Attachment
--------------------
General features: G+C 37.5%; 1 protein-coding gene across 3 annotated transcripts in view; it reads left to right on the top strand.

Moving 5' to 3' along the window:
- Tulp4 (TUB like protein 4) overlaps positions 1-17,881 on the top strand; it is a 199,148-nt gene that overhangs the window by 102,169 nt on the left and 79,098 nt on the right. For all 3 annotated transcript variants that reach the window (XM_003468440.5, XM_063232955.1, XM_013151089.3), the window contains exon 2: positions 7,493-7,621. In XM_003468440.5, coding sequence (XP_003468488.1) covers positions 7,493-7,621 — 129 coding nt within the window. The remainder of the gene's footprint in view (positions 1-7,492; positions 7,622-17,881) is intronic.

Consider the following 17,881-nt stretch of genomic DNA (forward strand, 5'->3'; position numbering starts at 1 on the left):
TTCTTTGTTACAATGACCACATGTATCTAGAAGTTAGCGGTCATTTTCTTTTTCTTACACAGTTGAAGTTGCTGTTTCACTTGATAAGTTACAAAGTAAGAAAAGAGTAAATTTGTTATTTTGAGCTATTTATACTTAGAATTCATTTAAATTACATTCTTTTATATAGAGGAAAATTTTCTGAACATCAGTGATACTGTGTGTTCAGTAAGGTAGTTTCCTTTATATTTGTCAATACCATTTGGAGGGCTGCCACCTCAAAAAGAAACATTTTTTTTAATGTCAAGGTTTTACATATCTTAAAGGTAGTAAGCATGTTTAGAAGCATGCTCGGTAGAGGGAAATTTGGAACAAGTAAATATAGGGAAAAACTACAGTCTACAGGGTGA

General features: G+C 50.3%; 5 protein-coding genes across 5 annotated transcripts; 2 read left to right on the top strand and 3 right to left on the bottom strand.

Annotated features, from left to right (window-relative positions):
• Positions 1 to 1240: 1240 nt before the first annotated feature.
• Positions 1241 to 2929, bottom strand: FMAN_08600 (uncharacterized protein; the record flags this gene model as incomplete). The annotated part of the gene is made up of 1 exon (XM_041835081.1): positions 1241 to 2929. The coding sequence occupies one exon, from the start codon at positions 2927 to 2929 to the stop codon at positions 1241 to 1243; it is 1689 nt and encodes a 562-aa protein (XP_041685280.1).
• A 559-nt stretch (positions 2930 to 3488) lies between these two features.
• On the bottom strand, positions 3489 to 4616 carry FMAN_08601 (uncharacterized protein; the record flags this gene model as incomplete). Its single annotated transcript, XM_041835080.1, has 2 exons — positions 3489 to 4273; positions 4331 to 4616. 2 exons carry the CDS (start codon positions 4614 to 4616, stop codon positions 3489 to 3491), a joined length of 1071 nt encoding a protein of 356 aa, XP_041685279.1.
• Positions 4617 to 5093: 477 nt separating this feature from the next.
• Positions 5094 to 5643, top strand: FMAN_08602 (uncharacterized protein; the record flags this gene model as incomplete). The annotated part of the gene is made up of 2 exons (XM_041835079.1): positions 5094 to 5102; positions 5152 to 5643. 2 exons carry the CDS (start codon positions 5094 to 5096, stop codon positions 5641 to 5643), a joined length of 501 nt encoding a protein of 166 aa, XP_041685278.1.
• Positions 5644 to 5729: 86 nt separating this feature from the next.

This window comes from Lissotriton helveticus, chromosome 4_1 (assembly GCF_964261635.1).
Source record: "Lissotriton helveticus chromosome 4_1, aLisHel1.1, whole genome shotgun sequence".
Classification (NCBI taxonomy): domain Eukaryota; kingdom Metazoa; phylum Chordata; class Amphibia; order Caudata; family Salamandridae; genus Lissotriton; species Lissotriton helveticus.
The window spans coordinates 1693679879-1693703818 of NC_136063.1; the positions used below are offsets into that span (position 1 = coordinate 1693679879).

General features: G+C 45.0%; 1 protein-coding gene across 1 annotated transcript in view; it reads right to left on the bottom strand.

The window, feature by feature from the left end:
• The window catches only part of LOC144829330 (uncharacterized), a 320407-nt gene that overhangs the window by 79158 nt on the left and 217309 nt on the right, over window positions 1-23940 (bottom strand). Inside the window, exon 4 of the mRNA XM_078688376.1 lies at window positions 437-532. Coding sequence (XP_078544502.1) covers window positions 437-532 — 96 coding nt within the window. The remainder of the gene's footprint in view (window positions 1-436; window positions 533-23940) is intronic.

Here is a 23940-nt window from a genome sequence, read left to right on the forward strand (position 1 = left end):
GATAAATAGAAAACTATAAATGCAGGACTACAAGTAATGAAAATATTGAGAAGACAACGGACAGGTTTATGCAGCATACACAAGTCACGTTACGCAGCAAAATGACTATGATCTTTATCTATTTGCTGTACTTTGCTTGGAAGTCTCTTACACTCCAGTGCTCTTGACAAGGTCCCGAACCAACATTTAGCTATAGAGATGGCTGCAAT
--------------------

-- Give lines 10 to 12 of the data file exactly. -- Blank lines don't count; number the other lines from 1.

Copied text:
• A 559-nt stretch (positions 2930 to 3488) lies between these two features.
• On the bottom strand, positions 3489 to 4616 carry FMAN_08601 (uncharacterized protein; the record flags this gene model as incomplete). Its single annotated transcript, XM_041835080.1, has 2 exons — positions 3489 to 4273; positions 4331 to 4616. 2 exons carry the CDS (start codon positions 4614 to 4616, stop codon positions 3489 to 3491), a joined length of 1071 nt encoding a protein of 356 aa, XP_041685279.1.
• Positions 4617 to 5093: 477 nt separating this feature from the next.